Malaysia’s PM said Monday that further analysis of satellite data confirmed that the missing Malaysian airliner went down in the southern Indian Ocean with its passengers and crew. The announcement narrowed the search area but left many questions unanswered about why it flew to such a remote part of the world.
Experts had previously held out the possibility that the jet could have flown north instead, toward Central Asia, but the new data showed that it could have gone only south, said the PM, Najib Razak.
Najib appeared eager to bring some finality to the families of the passengers on Malaysia Airlines Flight 370, two-thirds of them Chinese citizens. The families have grown increasingly angry about the lack of clear information about the plane’s fate. The Boeing 777, with 227 passengers and 12 crew members on board, was headed from Kuala Lumpur to Beijing when it disappeared on March 8.
The aircraft’s last known position, according to the analysis, “is a remote location, far from any possible landing sites,” Najib said. “It is therefore with deep sadness and regret that I must inform you that, according to this new data, Flight MH370 ended in the southern Indian Ocean.”
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The new analysis of the flight path, the PM said, came from Inmarsat, the British company that provided the satellite data, and from Britain’s air safety agency. The company had “used a type of analysis never before used in an investigation of this sort,” he said.
Shortly before the prime minister spoke at 10 pm local time, Malaysia Airlines officials informed relatives of the missing passengers and crew about the conclusion. Most were told in person or by telephone, the airline said, and some were sent a text message: “Malaysia Airlines deeply regrets that we have to assume beyond any reasonable doubt that MH370 has been lost and that none of those on board survived. As you will hear in the next hour from Malaysia’s Prime Minister, we must now accept all evidence suggests the plane went down in the Southern Indian Ocean.”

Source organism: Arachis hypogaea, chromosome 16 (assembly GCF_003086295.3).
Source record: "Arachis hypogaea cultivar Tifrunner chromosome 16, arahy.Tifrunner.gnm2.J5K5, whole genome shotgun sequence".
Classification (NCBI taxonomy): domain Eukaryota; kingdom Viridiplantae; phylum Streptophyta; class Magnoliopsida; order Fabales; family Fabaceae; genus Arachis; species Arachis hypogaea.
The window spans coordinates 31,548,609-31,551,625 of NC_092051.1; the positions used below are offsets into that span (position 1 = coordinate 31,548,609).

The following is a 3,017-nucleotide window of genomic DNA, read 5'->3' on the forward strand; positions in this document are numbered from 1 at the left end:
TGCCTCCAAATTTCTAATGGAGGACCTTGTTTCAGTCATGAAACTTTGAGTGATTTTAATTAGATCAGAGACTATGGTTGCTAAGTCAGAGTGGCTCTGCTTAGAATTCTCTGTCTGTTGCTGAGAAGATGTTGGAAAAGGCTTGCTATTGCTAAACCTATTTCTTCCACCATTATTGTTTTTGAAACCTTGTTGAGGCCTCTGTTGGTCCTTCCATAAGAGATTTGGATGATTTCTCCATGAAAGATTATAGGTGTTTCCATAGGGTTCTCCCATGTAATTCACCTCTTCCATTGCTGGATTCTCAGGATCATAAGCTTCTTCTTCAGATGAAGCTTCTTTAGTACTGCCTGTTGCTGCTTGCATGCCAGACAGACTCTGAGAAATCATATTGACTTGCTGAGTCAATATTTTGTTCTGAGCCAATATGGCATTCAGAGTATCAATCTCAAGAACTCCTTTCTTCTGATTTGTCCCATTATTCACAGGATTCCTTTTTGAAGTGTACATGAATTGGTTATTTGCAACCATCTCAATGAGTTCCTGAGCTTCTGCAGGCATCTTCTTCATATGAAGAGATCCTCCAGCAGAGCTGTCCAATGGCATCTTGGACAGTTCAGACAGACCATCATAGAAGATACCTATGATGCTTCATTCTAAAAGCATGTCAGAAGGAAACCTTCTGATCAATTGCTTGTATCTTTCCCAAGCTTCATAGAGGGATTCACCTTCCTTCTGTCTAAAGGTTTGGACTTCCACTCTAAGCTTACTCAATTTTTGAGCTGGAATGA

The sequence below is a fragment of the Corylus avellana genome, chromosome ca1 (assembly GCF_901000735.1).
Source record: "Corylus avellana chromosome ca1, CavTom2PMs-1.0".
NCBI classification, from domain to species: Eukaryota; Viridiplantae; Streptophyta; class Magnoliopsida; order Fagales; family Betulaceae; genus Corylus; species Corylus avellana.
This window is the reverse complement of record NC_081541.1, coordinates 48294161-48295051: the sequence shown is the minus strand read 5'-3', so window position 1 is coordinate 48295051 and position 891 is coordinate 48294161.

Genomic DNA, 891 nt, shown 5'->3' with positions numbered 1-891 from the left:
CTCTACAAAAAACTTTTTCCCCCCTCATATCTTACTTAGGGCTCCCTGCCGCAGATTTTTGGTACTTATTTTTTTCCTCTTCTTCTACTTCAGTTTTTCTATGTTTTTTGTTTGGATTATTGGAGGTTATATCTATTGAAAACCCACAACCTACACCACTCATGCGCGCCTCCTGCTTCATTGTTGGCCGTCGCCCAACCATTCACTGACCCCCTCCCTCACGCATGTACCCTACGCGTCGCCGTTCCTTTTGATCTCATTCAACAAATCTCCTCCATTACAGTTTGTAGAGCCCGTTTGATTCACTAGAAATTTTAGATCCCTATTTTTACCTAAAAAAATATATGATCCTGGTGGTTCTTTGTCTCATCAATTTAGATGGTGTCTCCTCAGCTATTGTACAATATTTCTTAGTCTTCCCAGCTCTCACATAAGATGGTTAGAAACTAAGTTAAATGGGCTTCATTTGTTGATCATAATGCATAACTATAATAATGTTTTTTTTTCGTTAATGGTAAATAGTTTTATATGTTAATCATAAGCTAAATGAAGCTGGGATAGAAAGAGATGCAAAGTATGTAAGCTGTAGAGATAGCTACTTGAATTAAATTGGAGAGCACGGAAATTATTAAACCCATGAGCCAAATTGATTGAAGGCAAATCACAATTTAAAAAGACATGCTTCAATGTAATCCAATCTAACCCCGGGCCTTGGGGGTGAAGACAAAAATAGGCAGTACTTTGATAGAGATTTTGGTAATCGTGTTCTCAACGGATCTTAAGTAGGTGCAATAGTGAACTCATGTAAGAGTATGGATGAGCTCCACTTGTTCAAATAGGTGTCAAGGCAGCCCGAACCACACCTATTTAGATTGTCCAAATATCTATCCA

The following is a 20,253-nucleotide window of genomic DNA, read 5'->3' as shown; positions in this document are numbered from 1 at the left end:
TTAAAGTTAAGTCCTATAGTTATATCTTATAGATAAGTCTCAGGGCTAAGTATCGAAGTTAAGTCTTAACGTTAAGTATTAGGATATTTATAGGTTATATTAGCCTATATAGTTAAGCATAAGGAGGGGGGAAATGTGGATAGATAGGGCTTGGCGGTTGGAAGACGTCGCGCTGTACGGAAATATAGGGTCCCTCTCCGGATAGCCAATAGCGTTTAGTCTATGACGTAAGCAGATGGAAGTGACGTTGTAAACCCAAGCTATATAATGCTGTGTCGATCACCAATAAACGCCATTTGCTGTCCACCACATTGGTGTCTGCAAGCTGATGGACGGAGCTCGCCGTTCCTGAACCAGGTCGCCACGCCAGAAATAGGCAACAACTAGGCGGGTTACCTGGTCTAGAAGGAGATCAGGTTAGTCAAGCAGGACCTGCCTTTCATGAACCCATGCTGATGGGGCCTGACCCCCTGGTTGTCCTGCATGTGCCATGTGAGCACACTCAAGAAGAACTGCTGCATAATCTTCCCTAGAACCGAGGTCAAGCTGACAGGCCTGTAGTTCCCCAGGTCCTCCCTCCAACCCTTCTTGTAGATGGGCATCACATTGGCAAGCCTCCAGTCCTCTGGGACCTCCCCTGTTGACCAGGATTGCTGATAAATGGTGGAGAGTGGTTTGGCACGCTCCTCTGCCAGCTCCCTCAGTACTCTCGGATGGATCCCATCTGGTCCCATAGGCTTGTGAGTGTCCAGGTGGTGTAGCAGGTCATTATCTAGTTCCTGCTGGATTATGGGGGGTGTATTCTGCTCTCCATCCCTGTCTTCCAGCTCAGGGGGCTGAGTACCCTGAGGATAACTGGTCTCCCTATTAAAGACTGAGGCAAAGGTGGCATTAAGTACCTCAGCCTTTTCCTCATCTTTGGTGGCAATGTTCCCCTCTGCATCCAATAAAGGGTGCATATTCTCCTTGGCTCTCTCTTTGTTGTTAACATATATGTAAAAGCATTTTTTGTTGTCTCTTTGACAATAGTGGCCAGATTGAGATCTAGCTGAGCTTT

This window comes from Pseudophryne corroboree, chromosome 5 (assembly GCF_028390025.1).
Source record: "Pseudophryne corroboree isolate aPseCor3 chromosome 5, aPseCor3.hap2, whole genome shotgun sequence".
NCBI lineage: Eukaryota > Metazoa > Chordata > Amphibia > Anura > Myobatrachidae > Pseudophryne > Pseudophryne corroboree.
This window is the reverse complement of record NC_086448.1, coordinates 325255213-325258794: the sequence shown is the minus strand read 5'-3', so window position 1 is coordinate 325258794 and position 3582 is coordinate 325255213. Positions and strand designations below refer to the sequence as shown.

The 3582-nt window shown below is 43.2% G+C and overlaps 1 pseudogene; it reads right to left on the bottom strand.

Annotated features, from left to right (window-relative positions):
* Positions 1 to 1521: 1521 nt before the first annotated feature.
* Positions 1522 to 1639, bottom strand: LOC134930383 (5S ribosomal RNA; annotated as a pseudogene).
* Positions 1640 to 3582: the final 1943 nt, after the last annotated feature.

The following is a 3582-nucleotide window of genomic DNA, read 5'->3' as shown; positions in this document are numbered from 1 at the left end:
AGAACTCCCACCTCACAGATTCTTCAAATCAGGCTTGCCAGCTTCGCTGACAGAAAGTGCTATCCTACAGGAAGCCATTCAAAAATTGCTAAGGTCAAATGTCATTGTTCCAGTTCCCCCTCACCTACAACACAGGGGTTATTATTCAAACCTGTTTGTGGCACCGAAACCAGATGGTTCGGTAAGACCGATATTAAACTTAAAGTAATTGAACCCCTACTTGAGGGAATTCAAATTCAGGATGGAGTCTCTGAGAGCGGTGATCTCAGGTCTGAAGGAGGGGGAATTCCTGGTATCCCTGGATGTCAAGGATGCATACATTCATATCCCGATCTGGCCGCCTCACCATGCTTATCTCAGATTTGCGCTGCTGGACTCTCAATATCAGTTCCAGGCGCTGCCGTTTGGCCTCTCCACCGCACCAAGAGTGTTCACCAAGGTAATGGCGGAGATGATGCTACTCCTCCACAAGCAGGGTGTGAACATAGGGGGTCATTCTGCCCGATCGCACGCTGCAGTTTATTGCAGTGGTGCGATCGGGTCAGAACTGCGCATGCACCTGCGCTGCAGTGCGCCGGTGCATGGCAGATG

The hunt for the missing plane has focused on a section of the southern Indian Ocean in recent days, and an Australian naval vessel searched there on Monday after a military surveillance aircraft spotted what was described as possible debris from the missing jetliner.
Najib said the Malaysian authorities would hold a news conference on Tuesday to give further details about the satellite data analysis and other developments.
After his announcement, the Chinese Ministry of Foreign Affairs issued a statement demanding to see the analysis that led to Najib’s announcement.
“We have already asked that the Malaysian side go further in providing all the information and evidence used to reach this conclusion,” said the statement from Hong Lei, a spokesman for the ministry.
“China’s search work is still continuing,” the statement said. “We hope that the Malaysian side and other countries will also be able to continue their search work.”